I have been in two minds about writing about Italian restaurant Latium for a long time – a time during which I have visited the place repeatedly. On one hand, Latium was my “little secret”: not that I was afraid to see it suddenly swamped, it was more of an image problem….MY image problem. Knowing that I write a food blog, people asking me for restaurant recommendations set their expectations very high – and I sometimes, especially with loose acquaintances, feel like I have to dutifully recite the “what’s IN” list of fancy new openings rather than expressing my actual preferences. The question gets even trickier when somebody- let’s say not a friend, let’s say someone you still need to impress- asks “What is your favourite Italian restaurant in London?”… I felt I had no new, shiny, good places to suggest – place that would qualify me as the trendsetter every food blogger likes to see him/herself as. I have tried and being disappointed by some of the most acclaimed Italian restaurants in London- included soulless, overpriced L’Anima and the underwhelming Italian-American Bocca Di Lupo (wet pasta in sour ragu’? no thanks- I’ll stick to drinks).
Latium is very much under the radar- those who know it always remember its specialty: pasta fresca. Pictured here: ravioli with taleggio cheese and Swiss chard (left); tortelloni with crab and rocket
But every time an actual friend asked me about my favourite Italian, I would reply without hesitation “Latium, in Fitzrovia” with the disclaimer “ Don’t expect COOL, but the food is great” – which was the same disclaimer the person who brought me there on a date time ago said apologetically to me before we went in. Most of the time, I would get a “REALLY? Never heard of it” (my same reaction back then) – but everyone who went thanked me later and asked why I didn’t write about it on the blog. I had to admit that I felt slightly guilty about not writing about a place with great food just because it looks like a restaurant I can almost picture my dad having a business lunch in somewhere in the ‘90s.
But a couple weeks ago, after trying for myself the awful pseudo-Italian “cucina povera” concept Paesan and another annoyingly “all trends, no substance” Italian place in Nothing Hill, I thought it was time to sod the “cool” and try to point my readers to a good mid-range Italian. I decided to revisit Latium and finally, for once, take some pics (as previously I had always been too ravenous to actually start eating to take any shots) and write about it here. I have eaten a lot more at Latium than just these dishes, but consider this a sample.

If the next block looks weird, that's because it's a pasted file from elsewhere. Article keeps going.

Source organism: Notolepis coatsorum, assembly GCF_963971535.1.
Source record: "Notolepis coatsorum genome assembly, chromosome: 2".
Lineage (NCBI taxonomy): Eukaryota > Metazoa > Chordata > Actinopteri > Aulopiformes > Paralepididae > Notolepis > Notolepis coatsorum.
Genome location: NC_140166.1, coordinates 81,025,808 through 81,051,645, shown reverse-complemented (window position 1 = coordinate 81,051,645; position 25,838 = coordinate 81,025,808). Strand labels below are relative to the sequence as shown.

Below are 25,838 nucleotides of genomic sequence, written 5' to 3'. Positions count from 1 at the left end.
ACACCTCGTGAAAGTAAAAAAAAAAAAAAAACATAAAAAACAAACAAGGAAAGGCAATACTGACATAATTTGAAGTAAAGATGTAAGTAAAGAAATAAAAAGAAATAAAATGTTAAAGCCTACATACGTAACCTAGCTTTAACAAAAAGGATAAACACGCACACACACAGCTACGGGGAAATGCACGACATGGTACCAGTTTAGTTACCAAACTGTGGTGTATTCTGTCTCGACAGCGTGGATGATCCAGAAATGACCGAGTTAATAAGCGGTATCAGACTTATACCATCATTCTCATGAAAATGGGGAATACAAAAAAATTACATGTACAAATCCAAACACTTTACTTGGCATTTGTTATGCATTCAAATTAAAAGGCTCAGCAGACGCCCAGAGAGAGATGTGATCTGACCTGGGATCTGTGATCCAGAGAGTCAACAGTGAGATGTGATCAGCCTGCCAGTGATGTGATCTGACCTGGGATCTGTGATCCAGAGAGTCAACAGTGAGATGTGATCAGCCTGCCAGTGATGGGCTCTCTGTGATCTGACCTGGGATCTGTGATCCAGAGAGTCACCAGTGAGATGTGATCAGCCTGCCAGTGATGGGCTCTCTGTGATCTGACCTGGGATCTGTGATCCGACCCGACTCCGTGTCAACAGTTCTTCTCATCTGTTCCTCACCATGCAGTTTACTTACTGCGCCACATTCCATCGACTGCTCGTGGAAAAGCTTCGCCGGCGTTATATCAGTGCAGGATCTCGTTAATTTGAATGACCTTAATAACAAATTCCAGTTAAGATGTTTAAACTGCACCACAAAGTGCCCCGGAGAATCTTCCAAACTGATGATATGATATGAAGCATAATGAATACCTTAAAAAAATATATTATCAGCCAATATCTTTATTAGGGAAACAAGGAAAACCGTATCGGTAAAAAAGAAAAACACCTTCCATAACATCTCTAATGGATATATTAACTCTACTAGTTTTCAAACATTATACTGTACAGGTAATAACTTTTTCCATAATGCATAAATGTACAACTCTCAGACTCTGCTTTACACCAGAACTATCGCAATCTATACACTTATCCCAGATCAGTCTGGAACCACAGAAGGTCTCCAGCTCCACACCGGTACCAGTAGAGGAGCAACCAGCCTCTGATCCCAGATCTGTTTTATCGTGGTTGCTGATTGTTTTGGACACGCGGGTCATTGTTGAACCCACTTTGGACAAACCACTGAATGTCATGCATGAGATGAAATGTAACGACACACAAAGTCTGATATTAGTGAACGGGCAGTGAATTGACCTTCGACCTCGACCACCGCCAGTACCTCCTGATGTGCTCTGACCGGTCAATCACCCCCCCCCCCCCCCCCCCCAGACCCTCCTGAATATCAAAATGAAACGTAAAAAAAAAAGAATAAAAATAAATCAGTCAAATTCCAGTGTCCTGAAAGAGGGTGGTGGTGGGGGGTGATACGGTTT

Although Latium is the Latin name for the Italian region of which Rome is the capital, Latium cuisine is not necessarily the one from Lazio. I wouldn’t risk sticking a single label on it in fact – I would say part regional cooking (not just from Central Italy), part international Italian (think Ossobuco with Risotto Milanese), a specialisation in fresh pasta (always a winner for me) and more than a nod to British taste (cue the many, delicious variations of the “meat and three veg” theme). So, the reason why I like it so much it’s not that it’s “authentic”- authenticity is a fetish for many fellow Italians, but rarely a concept applicable to any real cuisine outside of gastro-philosophical disputes. At Latium, chef Maurizio Morelli keeps the menu fresh with special and seasonal additions, but you can also always be sure to find a few favourites- plus a great wine list (at least in my modest knowledge; I never ordered anything which I didn’t like, even from the cheaper end of it).
For dinner, Latium has a 2-course set menu for £29, and a 3-course for £36, with some of their dishes being offered both in starters and main course size (a good idea if you can’t decide). They also have a slightly cheaper pre-theatre menu listed on their website. Some (good) Italian places like the famous Polpetto or even my beloved Ombra, or bad ones like Zizzi with its bland ”chichetti”menu , look deceptively cheaper than Latium with their small plates; but for formal dining and not having to fight for the last bit of cheese or feel guilty to be the first to attack the olives, there’s nothing like a nice old style 3- course menu and I personally never regretted a single pound spent at Latium.